BLOGS

Is There a Community of Practice for Handwashing Implementers in Lower-and-Middle-Income Countries? GHP, May 6, 2019. This video presents the landscape of communities of practice for handwashing programming in various contexts.

Globalwaters.org update | WASH research

Check out the new home page design of Globalwaters.org and a recent update includes the blog post, USAID Releases New Standard Indicators for Water and Sanitation.

Also be sure to check out the USAID Water Team YouTube Channel. The Channel has 14 videos and 13 playlists so far. wateraid

UPCOMING EVENTS

May 14 – Water as a Tool for Resilience in Times of Crisis – Please join the Environmental Change and Security Program, USAID’s Sustainable Water Partnership, and Winrock International for a discussion on where the challenges lie and what practitioners and policymakers can do to bolster effective water management for the world’s most vulnerable communities.

REPORTS

The Role of Desalination in an Increasingly Water-Scarce World. World Bank, March 2019. The cost of desalination has been plummeting over the years. As a result, desalination has become a viable option for certain strategic uses. Today, over 20,000 desalination plants in more than 150 countries supply about 300 million people with freshwater every day.

Fintech for the Water Sector: Advancing Financial Inclusion for More Equitable Access to Water. World Bank, March 2019. The emerging field of financial technology (fintech) can help address barriers to financial inclusion in the water sector while potentially reducing or eliminating the need for subsidy.

JOURNAL ARTICLES

Safely Managed Hygiene: A Risk-Based Assessment of Handwashing Water Quality. Env Sci Technol, May 2019. Our model suggests that handwashing with nonpotable water will generally reduce fecal contamination on hands but may be unable to lower the annual probability of infection risks from hand-to-mouth contacts below 1:1000.

Addressing how multiple household water sources and uses build water resilience and support sustainable development. NPJ Clean Water, March 2019. ” In this Perspective, we explain the nature and scope of multiple water source use (MWSU) at the household level in developing countries. We also describe the implications of MWSU for human health and water resilience, and identify key knowledge gaps, risks, and opportunities associated with MWSU.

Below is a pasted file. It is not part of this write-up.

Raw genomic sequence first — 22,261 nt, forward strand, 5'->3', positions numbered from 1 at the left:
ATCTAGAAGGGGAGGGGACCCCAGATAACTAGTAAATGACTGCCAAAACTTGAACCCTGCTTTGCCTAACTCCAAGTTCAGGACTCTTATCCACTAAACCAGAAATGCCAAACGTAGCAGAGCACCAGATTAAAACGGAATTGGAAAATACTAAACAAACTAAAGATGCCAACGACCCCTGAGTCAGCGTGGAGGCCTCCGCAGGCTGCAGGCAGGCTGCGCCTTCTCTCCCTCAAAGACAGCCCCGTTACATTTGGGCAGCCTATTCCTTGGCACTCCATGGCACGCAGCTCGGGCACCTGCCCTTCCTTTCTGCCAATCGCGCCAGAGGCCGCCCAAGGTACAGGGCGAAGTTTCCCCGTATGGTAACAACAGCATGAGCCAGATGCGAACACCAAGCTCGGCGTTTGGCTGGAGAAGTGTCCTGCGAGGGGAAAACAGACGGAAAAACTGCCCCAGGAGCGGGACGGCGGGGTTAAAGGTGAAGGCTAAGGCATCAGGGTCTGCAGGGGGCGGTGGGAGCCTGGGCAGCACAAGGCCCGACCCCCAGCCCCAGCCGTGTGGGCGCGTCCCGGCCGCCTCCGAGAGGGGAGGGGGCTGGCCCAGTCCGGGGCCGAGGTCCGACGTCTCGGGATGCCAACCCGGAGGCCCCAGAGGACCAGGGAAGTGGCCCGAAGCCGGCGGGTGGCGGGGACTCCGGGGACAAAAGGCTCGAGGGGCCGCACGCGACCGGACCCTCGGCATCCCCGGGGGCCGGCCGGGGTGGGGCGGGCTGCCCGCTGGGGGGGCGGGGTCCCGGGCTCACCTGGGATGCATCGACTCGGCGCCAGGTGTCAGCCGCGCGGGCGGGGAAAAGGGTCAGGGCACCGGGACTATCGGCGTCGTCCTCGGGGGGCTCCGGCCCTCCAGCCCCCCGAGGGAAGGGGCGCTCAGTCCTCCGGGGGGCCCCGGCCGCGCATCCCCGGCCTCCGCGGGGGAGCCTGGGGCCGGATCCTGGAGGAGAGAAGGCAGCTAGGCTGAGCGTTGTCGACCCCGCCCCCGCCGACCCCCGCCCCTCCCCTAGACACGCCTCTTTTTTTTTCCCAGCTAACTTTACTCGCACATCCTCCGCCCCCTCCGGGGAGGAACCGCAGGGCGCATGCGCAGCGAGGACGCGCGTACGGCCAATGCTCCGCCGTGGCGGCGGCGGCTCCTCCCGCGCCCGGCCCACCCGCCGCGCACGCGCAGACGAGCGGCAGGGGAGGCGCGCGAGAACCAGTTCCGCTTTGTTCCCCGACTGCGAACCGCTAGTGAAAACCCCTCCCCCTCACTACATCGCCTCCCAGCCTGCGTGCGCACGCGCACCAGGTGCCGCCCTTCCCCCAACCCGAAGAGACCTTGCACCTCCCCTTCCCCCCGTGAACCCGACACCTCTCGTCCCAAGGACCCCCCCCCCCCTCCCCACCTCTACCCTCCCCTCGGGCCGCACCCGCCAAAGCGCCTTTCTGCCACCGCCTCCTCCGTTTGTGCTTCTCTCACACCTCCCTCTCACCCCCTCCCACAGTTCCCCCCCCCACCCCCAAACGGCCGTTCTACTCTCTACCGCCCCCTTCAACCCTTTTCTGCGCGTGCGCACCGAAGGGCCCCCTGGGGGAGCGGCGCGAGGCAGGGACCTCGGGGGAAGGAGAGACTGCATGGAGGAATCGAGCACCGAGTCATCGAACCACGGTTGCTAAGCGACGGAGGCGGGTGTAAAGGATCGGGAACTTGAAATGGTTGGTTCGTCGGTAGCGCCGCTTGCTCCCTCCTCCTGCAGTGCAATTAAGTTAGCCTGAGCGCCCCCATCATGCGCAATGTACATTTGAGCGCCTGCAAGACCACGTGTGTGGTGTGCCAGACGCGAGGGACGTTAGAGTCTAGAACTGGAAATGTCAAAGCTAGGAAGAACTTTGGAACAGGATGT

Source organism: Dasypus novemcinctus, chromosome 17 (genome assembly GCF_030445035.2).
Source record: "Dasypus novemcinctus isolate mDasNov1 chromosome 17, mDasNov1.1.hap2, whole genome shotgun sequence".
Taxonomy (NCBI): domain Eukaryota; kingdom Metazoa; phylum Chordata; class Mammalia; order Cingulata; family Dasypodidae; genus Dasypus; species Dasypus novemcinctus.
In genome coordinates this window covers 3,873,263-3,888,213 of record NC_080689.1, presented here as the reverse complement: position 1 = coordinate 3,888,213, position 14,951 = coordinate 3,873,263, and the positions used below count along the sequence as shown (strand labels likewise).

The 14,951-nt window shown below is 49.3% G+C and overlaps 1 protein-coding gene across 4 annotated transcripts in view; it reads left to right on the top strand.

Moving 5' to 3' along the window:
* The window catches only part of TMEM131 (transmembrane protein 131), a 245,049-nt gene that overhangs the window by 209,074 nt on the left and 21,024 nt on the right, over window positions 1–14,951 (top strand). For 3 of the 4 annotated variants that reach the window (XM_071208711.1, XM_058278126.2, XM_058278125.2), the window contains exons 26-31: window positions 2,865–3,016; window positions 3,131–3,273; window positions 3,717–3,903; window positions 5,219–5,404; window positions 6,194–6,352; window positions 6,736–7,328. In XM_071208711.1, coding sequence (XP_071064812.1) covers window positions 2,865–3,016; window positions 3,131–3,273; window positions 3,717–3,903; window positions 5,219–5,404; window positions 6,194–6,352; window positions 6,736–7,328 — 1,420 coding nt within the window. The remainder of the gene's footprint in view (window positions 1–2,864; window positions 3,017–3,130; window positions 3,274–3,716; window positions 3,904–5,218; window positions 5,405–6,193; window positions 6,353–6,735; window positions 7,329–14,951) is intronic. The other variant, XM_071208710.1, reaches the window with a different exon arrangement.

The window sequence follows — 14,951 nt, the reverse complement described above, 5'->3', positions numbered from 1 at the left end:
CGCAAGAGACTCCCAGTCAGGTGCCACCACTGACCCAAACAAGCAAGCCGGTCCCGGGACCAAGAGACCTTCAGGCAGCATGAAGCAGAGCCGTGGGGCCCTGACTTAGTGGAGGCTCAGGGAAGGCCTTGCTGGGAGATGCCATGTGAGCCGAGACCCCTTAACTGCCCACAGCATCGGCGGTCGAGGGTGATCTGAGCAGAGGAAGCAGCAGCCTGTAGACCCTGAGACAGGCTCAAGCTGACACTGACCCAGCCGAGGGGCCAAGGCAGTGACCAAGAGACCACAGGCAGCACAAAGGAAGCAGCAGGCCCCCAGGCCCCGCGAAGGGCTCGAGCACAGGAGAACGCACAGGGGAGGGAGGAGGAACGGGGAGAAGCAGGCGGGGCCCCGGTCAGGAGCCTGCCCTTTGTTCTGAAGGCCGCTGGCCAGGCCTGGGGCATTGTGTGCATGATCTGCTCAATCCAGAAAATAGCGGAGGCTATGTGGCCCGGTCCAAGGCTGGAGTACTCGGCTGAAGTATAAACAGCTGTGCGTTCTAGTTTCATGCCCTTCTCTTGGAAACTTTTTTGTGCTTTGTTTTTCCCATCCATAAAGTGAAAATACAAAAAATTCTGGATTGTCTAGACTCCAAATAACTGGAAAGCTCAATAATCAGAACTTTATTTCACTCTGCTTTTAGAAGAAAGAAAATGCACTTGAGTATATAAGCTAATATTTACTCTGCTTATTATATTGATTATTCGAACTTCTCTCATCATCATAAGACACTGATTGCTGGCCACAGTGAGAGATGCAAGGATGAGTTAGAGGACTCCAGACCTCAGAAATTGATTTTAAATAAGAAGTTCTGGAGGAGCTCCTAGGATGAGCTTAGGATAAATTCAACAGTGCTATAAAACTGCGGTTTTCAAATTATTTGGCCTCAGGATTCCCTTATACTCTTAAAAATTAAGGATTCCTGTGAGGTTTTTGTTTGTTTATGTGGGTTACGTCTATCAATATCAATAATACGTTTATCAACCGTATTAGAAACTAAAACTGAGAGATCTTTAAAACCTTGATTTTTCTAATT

BLOG POSTS

Sanitation: saving lives in developing countries. Institute for Fiscal Studies, May 2. IFS and Royal Holloway researchers, in partnership with WaterAid, provide new evidence on the effectiveness of one of the most popular interventions used by policy-makers and NGOs to improve rural sanitation practices in developing countries. The Nigeria study shows that Community-Led Total Sanitation only works in poorer communities and does not cause everyone in the community to adopt safe sanitation practices.

NEW WEBSITES

iDE WASH Markets – Developing Marketplaces for Latrines in the World’s Poorest Locations

Recent research on sanitation systems, water safety plans, enabling environments

The use of qualitative comparative analysis to identify pathways to successful and failed sanitation systems. Science of The Total Environment, 1 May 2019.
Sanitation failure is not systematically understood. Qualitative comparative analysis elucidated pathways for success and failure. Successful systems needed O&M resources, local engagement, and community buy-in. Failed systems lacked municipal engagement, addressed priorities, and O&M support. Systems must be implemented with a holistic view to best use limited resources.

Capacity building and training approaches for water safety plans: A comprehensive literature review. International Journal of Hygiene and Environmental Health, 8 February 2019.